A Critique of Recent Quantitative and Deep-Structure Modeling in Capital Structure Research and Beyond
University of California, Los Angeles (UCLA); National Bureau of Economic Research (NBER)
September 5, 2012
AFA 2011 Denver Meetings Paper
My paper highlights shortcomings of recent quantitative and deep-structure models in corporate finance: (1) These models have omitted too many plausible forces not based on evidence, but based on authors' priors. (2) The link between their unobserved structures and their reduced-form empirical evidence has been too weak. (Even orthogonal forces could have affected their inference.) (3) The existing tests have largely ignored many important econometric issues, such as selection and survivorship biases. (4) The models have never been held to reasonable test standards, such as performance in quasi-experimental settings. Constructively, my paper offers two suggestions: The first is to search for more direct empirical proxies instead of relying on "assumed" first-order conditions. The second is to design quasi-experimental tests of structural models. My paper illustrates these points in the context of Hennessy and Whited (2005) and Strebulaev (2007).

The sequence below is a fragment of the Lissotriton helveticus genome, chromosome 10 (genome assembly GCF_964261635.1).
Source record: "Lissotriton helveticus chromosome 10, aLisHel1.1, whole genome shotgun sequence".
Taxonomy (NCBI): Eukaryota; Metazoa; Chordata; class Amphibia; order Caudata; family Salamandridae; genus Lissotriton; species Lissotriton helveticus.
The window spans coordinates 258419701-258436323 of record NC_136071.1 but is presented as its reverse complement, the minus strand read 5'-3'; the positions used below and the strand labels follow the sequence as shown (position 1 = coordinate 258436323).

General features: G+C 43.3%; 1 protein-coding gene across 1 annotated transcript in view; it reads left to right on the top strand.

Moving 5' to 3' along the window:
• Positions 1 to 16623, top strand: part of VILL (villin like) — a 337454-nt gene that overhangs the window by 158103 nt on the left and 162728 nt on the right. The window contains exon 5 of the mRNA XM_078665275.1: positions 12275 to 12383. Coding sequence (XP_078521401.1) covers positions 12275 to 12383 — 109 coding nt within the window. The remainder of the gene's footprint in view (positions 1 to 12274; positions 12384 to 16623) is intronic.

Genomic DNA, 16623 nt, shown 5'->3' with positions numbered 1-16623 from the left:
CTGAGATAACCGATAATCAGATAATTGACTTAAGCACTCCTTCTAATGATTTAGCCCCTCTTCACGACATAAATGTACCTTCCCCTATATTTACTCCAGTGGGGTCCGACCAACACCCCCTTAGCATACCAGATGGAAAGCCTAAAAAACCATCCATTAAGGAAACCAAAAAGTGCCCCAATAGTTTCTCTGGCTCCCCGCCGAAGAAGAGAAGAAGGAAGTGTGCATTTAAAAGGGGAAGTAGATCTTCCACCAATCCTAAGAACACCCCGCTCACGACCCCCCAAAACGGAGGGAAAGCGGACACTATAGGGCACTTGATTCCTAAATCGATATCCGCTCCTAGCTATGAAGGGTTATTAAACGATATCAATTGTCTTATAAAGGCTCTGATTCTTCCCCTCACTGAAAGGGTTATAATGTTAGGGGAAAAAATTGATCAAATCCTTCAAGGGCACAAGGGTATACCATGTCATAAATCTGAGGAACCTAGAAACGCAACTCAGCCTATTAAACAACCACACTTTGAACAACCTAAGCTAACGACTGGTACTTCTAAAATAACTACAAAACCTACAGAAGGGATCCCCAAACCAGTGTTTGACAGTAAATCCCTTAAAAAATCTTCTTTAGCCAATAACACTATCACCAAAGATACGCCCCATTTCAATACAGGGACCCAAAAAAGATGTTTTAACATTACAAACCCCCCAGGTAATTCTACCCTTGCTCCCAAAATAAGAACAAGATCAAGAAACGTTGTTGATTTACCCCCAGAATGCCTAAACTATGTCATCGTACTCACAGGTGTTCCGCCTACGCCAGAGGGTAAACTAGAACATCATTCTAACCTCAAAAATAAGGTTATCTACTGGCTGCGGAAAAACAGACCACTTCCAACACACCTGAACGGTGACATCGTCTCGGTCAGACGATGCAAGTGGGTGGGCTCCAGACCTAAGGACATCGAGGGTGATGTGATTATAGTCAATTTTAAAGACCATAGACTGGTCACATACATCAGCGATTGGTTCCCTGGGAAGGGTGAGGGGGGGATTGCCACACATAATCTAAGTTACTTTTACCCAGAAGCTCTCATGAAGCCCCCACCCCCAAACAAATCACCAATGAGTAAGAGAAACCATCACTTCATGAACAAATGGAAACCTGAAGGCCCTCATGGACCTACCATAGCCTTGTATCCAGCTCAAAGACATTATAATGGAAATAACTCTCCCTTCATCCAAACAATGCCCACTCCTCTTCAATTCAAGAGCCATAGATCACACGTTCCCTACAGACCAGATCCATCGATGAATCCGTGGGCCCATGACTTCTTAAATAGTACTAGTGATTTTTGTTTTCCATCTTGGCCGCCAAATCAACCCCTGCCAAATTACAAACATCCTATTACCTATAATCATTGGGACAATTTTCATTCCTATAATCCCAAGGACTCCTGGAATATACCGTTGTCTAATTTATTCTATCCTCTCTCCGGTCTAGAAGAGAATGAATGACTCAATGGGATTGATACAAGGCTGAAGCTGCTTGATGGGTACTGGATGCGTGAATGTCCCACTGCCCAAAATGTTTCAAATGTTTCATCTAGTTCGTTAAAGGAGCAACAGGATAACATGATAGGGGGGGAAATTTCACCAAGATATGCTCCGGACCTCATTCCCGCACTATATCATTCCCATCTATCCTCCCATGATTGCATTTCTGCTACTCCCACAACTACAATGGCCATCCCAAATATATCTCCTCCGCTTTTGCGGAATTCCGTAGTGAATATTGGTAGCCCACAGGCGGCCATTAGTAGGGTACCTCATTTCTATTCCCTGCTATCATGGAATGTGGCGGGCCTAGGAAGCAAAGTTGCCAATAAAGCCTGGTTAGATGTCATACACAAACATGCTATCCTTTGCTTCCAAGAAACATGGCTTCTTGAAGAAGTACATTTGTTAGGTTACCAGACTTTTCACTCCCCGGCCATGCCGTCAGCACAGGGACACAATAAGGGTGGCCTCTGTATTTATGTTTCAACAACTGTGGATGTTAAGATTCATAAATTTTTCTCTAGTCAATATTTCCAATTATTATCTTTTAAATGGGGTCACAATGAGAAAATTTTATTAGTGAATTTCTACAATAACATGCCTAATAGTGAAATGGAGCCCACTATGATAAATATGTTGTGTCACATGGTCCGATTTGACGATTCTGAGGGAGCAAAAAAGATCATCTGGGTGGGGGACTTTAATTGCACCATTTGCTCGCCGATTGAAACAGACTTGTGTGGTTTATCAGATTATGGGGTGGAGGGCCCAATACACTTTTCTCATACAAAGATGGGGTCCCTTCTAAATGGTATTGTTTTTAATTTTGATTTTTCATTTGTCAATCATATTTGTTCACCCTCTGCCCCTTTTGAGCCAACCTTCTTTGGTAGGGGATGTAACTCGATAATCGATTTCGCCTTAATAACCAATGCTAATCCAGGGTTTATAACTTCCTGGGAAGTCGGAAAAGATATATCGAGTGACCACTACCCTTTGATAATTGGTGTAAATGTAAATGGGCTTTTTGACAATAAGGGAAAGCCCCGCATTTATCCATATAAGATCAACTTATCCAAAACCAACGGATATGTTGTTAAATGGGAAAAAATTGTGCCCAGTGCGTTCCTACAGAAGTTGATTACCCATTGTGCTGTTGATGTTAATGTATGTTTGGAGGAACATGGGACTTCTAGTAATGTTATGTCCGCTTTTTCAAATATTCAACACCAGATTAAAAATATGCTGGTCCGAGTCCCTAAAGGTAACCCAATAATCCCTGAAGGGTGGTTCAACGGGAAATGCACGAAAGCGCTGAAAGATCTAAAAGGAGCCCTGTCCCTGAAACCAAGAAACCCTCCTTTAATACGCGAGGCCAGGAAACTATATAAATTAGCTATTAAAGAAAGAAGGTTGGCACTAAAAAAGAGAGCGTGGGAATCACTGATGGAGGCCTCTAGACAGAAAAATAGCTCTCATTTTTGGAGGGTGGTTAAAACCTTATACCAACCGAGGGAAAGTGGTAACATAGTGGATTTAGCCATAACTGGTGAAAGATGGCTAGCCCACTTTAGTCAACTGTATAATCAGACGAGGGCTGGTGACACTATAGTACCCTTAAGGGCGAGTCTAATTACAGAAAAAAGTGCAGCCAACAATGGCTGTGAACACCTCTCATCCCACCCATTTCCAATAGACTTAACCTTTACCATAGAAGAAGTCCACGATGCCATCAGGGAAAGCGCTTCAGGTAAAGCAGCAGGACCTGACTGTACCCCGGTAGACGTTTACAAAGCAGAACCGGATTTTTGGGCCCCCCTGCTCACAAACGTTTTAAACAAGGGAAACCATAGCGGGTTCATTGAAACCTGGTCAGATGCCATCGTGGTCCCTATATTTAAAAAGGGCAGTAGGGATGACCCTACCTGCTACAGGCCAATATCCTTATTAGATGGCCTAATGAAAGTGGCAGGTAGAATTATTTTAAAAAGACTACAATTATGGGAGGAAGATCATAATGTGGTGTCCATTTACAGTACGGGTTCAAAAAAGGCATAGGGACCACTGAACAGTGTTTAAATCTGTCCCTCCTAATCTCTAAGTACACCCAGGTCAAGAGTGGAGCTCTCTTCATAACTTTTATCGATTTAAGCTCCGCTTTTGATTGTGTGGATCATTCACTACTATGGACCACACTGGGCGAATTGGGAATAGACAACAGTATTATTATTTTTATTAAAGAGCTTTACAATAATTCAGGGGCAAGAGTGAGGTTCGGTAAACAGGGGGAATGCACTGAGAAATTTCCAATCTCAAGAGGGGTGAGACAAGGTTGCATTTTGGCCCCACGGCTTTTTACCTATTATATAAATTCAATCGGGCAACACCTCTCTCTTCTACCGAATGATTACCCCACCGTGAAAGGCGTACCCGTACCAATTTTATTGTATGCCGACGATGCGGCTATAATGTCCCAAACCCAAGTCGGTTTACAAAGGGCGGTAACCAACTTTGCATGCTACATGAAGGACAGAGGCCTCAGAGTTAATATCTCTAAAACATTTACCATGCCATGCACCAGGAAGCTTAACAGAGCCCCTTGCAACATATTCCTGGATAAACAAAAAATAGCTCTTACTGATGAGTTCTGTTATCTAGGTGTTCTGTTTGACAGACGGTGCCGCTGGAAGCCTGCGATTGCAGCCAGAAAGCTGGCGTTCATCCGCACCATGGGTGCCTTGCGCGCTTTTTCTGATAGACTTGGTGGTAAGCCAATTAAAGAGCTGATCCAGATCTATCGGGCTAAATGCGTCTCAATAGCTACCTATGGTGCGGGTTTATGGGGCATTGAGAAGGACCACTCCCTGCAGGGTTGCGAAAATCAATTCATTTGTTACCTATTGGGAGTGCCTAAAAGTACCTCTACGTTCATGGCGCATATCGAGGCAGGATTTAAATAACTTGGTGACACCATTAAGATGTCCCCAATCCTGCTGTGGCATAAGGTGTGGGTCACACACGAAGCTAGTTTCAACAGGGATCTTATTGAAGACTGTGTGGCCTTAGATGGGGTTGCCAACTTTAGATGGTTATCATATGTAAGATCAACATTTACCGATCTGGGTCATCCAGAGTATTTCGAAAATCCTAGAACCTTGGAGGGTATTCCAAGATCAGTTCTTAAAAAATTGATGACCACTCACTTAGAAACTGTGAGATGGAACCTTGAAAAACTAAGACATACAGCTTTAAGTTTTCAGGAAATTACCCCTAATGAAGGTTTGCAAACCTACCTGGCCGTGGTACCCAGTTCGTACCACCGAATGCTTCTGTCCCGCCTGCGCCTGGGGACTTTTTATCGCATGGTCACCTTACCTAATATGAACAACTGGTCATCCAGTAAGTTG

*Earlier version presented at the AFA 2011. Please cite future published paper instead.
Number of Pages in PDF File: 44
Keywords: Quantitative Structural Modeling
JEL Classification: G32working papers series
Date posted: March 4, 2010 ; Last revised: September 6, 2012
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